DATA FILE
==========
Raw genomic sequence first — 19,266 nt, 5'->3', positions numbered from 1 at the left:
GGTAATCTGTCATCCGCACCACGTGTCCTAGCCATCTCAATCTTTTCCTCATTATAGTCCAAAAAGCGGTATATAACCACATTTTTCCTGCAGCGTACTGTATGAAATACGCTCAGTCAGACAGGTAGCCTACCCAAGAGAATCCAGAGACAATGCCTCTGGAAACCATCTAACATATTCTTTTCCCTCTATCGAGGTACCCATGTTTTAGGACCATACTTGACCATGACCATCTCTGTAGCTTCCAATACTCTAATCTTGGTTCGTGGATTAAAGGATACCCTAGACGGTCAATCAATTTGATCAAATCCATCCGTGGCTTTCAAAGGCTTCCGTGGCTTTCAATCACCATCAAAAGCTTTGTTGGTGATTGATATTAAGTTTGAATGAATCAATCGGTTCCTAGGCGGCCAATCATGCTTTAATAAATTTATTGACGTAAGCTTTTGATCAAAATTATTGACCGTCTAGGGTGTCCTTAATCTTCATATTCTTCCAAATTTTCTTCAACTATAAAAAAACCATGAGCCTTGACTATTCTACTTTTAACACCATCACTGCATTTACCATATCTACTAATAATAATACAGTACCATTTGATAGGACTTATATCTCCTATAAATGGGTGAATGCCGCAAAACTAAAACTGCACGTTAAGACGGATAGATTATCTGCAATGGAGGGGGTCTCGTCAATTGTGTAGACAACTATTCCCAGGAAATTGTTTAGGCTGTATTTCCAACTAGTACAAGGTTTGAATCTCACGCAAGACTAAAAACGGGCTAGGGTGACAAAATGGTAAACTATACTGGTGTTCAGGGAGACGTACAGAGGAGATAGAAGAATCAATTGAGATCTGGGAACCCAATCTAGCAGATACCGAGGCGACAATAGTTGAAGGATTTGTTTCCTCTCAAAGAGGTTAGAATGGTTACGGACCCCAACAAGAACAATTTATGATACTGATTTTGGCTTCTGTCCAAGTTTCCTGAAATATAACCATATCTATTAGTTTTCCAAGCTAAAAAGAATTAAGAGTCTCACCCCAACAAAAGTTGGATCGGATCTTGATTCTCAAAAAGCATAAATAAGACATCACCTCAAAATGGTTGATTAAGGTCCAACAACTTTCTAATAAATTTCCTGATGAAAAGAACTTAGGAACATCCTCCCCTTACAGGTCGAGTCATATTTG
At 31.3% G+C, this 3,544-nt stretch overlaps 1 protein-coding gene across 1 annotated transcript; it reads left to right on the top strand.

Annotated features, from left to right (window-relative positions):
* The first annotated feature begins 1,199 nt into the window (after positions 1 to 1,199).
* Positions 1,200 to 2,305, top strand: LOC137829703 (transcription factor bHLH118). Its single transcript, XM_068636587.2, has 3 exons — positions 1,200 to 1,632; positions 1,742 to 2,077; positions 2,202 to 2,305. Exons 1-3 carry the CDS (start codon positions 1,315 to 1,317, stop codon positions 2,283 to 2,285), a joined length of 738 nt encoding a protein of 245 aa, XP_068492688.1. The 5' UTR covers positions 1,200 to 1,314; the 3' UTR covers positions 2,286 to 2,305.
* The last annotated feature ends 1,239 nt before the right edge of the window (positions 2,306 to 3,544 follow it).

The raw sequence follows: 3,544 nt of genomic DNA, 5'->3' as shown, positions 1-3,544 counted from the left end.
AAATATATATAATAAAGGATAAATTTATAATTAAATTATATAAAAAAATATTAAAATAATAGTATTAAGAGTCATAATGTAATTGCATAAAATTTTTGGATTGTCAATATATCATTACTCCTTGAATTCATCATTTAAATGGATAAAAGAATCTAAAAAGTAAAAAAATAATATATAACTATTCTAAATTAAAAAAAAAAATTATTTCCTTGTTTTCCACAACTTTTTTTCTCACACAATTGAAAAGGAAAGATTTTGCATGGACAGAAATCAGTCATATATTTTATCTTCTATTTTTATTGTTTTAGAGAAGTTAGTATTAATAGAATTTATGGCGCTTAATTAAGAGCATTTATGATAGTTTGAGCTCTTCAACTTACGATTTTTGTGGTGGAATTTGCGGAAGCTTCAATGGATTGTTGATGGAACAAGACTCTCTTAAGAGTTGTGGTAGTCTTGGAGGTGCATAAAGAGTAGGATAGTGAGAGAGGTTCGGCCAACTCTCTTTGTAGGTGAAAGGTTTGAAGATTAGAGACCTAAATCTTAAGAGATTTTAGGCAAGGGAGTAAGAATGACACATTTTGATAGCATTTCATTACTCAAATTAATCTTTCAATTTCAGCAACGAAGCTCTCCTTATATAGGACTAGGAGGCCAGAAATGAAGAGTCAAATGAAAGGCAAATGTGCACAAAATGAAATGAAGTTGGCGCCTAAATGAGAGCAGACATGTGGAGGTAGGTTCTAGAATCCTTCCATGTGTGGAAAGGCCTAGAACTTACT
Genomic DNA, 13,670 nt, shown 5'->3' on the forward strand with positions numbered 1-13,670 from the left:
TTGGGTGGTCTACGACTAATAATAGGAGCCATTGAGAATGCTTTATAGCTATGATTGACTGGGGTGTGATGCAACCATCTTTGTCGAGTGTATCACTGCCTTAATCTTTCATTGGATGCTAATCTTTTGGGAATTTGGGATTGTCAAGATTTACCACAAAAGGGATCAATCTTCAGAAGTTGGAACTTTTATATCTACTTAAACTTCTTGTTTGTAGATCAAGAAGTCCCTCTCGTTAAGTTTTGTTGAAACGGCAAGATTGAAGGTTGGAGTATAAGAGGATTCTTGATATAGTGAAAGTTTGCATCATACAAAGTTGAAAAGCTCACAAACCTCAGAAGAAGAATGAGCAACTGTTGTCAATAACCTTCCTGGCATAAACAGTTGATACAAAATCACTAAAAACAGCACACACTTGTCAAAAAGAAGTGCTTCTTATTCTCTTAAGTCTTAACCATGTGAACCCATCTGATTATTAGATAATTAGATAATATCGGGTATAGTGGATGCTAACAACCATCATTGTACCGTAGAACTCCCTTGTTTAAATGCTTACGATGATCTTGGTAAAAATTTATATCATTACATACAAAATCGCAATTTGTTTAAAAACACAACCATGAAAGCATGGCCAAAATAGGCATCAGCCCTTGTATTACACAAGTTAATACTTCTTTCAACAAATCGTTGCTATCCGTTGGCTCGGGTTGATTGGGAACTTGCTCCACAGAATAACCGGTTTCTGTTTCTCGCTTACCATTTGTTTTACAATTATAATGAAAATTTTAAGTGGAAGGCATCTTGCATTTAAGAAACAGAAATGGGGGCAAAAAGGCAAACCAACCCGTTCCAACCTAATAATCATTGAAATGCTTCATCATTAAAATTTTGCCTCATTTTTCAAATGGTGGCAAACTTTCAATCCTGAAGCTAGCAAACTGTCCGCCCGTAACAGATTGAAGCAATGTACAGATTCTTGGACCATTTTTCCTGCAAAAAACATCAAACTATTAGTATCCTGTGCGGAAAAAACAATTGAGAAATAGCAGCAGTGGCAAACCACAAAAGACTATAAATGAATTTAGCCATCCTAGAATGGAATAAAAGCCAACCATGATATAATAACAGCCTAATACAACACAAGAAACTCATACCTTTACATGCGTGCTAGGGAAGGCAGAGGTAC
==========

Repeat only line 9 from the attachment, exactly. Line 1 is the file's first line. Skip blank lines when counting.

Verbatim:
AAATATATATAATAAAGGATAAATTTATAATTAAATTATATAAAAAAATATTAAAATAATAGTATTAAGAGTCATAATGTAATTGCATAAAATTTTTGGATTGTCAATATATCATTACTCCTTGAATTCATCATTTAAATGGATAAAAGAATCTAAAAAGTAAAAAAATAATATATAACTATTCTAAATTAAAAAAAAAAATTATTTCCTTGTTTTCCACAACTTTTTTTCTCACACAATTGAAAAGGAAAGATTTTGCATGGACAGAAATCAGTCATATATTTTATCTTCTATTTTTATTGTTTTAGAGAAGTTAGTATTAATAGAATTTATGGCGCTTAATTAAGAGCATTTATGATAGTTTGAGCTCTTCAACTTACGATTTTTGTGGTGGAATTTGCGGAAGCTTCAATGGATTGTTGATGGAACAAGACTCTCTTAAGAGTTGTGGTAGTCTTGGAGGTGCATAAAGAGTAGGATAGTGAGAGAGGTTCGGCCAACTCTCTTTGTAGGTGAAAGGTTTGAAGATTAGAGACCTAAATCTTAAGAGATTTTAGGCAAGGGAGTAAGAATGACACATTTTGATAGCATTTCATTACTCAAATTAATCTTTCAATTTCAGCAACGAAGCTCTCCTTATATAGGACTAGGAGGCCAGAAATGAAGAGTCAAATGAAAGGCAAATGTGCACAAAATGAAATGAAGTTGGCGCCTAAATGAGAGCAGACATGTGGAGGTAGGTTCTAGAATCCTTCCATGTGTGGAAAGGCCTAGAACTTACT